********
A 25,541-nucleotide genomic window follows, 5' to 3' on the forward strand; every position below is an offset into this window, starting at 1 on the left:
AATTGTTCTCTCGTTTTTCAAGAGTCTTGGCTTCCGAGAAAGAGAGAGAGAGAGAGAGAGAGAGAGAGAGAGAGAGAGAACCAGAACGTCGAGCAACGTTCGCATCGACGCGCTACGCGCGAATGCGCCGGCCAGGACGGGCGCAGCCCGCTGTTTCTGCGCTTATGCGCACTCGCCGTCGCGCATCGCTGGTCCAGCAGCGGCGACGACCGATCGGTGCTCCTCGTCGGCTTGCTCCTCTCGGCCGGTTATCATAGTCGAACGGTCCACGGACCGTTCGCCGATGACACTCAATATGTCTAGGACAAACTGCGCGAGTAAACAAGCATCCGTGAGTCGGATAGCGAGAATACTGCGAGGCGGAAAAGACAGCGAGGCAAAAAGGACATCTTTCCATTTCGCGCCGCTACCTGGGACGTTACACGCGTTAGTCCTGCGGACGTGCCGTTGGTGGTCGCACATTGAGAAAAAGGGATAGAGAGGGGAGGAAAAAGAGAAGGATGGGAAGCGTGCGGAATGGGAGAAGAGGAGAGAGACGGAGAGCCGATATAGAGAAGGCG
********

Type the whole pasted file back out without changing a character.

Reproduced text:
A 25,541-nucleotide genomic window follows, 5' to 3' on the forward strand; every position below is an offset into this window, starting at 1 on the left:
AATTGTTCTCTCGTTTTTCAAGAGTCTTGGCTTCCGAGAAAGAGAGAGAGAGAGAGAGAGAGAGAGAGAGAGAGAGAGAACCAGAACGTCGAGCAACGTTCGCATCGACGCGCTACGCGCGAATGCGCCGGCCAGGACGGGCGCAGCCCGCTGTTTCTGCGCTTATGCGCACTCGCCGTCGCGCATCGCTGGTCCAGCAGCGGCGACGACCGATCGGTGCTCCTCGTCGGCTTGCTCCTCTCGGCCGGTTATCATAGTCGAACGGTCCACGGACCGTTCGCCGATGACACTCAATATGTCTAGGACAAACTGCGCGAGTAAACAAGCATCCGTGAGTCGGATAGCGAGAATACTGCGAGGCGGAAAAGACAGCGAGGCAAAAAGGACATCTTTCCATTTCGCGCCGCTACCTGGGACGTTACACGCGTTAGTCCTGCGGACGTGCCGTTGGTGGTCGCACATTGAGAAAAAGGGATAGAGAGGGGAGGAAAAAGAGAAGGATGGGAAGCGTGCGGAATGGGAGAAGAGGAGAGAGACGGAGAGCCGATATAGAGAAGGCG